BLOOMSBURY COUNTY COURT. (Before Mr. G. LANE RUSSELL, Judge.) Thursday, March 19.


PLAINTIFF, a stationer of 99, Oxford-street, W., sought to recover the amount of £6 for stationery supplied to the defendant Savory, a money-lender, &c., of 40, Great Marlborough-street, Regent. street. The circumstance, as stated by Alsopp, for the plaintiff, and the evidence went to show that the defendant ordered stationery of the plaintiff, items of which consisted of profesgional cards and envelopes. On the cards was engraved the name of the defendant "Mr. Savory, solicitor," and on the envelopes the intertwined monogram, "S. C." Plaintiff stated that defendant came to his shop and ordered the goods which were accordingly sent home, with an invoice, the money having been subsequently several times demanded. It was urged on the part of the defence, that some of the goods were for a Mr. Chidley, a solicitor, also living at 40, Great Marlborough-street, and were bought on his account. This was denied by plaintiff, who had already refused to trust him for a desk, which he had desired to purchase. It was also asserted, and not contracted, that although the defendant had acted as a solicitor he had no right to do so. He said he acted conjointly with Chidley, whose brass plate was on the door with the name of Savory underneath. The envelopes were intended for the joint and separate use of both parties, but the cards were a mistake, and were never issued.

His HONOUR was was of opinion that this case required time to consider, he therefore adjourned it for judgment.

HEIRS-AT-LAW AND NEXT OF KIN. COWPER (Lieut. Col. Jeremiah), CB., Green-street, Piccadilly, Middlesex, next of kin, to come in by April 30, at the Chambers of V.C. M. May 11; at the said chamhers, at twelve o'clock, is the time appointed for hearing and adjudicating upon such claims.


[Transferred to the Commissioners for the Reduction of the
National Debt, and which will be paid to the persons
respectively whose names are prefixed to each in three
months, unless other claimants sooner appear.]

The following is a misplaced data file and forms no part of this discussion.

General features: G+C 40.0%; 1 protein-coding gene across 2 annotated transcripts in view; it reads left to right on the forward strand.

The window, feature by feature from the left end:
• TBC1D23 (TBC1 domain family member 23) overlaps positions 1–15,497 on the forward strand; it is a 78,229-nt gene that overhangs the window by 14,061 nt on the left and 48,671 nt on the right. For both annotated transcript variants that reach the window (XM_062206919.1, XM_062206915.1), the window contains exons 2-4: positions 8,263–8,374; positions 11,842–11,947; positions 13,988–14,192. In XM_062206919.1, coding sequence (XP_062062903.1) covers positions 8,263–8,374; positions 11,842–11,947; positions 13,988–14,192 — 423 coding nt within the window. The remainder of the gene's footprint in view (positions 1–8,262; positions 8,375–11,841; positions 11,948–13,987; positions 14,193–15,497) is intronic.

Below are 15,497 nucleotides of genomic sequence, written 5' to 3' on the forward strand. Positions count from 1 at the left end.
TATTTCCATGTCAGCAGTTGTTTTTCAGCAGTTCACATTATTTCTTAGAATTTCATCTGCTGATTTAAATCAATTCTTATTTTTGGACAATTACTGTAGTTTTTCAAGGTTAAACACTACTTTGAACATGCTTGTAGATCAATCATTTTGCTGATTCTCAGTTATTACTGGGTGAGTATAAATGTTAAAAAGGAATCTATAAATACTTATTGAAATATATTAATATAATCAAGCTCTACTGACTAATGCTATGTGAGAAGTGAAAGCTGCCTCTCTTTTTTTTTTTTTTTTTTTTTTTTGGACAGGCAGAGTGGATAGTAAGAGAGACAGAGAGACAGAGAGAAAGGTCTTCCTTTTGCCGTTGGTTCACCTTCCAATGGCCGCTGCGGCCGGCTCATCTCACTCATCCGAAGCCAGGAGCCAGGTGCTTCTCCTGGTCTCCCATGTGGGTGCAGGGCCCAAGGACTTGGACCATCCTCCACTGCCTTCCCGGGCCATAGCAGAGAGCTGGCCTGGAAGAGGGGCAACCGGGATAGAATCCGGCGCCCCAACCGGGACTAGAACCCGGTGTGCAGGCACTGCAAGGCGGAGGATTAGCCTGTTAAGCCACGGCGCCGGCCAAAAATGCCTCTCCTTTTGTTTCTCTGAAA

EGLES (Richard), Basingstoke, gentleman, deceased.
HEWER Rev. John), Tunworth, Hants, deceased, and
DENNETT (Mullens), Lodsworth, Sussex, gentleman, one
dividend on the sum of £3257 6s. 4d., and one dividend on
£1757 6s. 4d., New Three per Cent. Annuities. Claimant
said Mullens Dennett, the survivor.
RATT (Francis), Dunstable, Beds, victualler, and SEAR
(Wm.), a minor, £48 118. 8d., Reduced Three per Cent.
Annuities. Claimant said Wm. Sear, now of age.


by June 24 their names and addresses, and the particulars
of their claims, and the names and addresses of their
solicitors (if any), to H. Wilson, Bartholomew House,
Bartholomew-lane, London. July 8; at the chambers of
V.C. H., at twelve o'clock, is the time appointed for hear-
ing and adjudicating upon such claims."
by April 30 their names and addresses, and the particulars
of their claims, and the names and addresses of their soli-
citors (if any), to Geo. Whiffin, 8, Old Jewry, London.
March 14; at the chambers of the V.C.M., at twelve o'clock,
is the time appointed for hear ng and adjudicating upon
such claims.

PATENT GAS COMPANY (LIMITED). Petition for winding-up
to be heard April 17, before V.C. M.
COMPANY (LIMITED).-Creditors to send in by April 17
their names an addresses, and the particulars of their
claims, and the names and addr sses of their solicitors (if
any), to F. Whinney, 8, Old Jewry, London, the official
liquidator of the said company. April 21; at the cham-
bers of the M, K., at twelve o'clock, is the time appointed
for hearing and adjudicating upon such claims.
PHATE COMPANY (LIMITED).-Creditors to send in by April
15 their names and addresses, and the particulars of their
claims, and the names and addresses of their solicitors (if
any), to Chas. Lowrey, 18, East Parade, Leeds, the official
liquidator of the said company. April 22, at the chambers
of V.C. M., is the time appointed for hearing and adjudi-
cating upon such claims.

-Petition for winding-up to be heard April 17, before
V.C. H.


in by April 11 their names and addresses and the particu-
lars of their claims, and the names and addresses of their
solicitors (if any) to Alcock and Westenholz, at the offices
of Lake and Co., 10, New-square, Lincoln'-inn, Middle-
sex, the official liquidators of the said company. April
20, at the chambers of the M. R., at eleven o'clock, is the
time appointed for hearing and adjudicating upon such


BOWER (John), 8, Botolph-lane, Eastcheap, London, frait
merchant. April 17; Thos. B. Cartwright, solicitor, 4,
Lothbury Lond n. May 1; M. R., at eleven o'clock.
BROOKS (Kichard), 5, Cambridge-mews, Paddington, Mid-
dlesex, shoeing smith and farrier. March 89; J. P. Pon-
cione, jun., solicitor, 5, Raymond-buildings, Gray's-inn,
Middlesex. April 14: V.C. H., at one o'clock.
BROOKS (Sophia M.), 5, Cambridge-mews, spinster. March
30; J. P. Poncione, jun., solicitor, 5, Raymond-buildings.
April 14: V.C. H., at one o'clock.

CAPPS (Edwd.), formerly of Barham Wood. Elstree, Hert-
ford, afterwards of 14, Park-road-villas, Forest-hill, Lewis-
ham, Kent, late of 14, High-street, Worthing, Sussex,
architect. April 11; H. W. M. Jackson, solicitor, 25, Lin-
coln's-inn-fields, Middlesex. April 24; V. C. H., at one

COOPER (Benjamin). Daw-green, Dewsbury, York. April
18; E. Holt, solicitor, Horbury, Wakefield. April 27;
V.C. M., at twelve o'clock.

DYMOKE (John), late of Scrivelsby-court, near Horncastle,
Lincoln, the Hon. the Queen's Champion, formerly a
Clerk in Holy Orders. May 8; Gregory and Co., solici-
tors, 1, Bedford-row, London. May 22; V.C. H., at twelve
FULLCHER (John N.), 39, Queen's-road, Bayswater, Middle-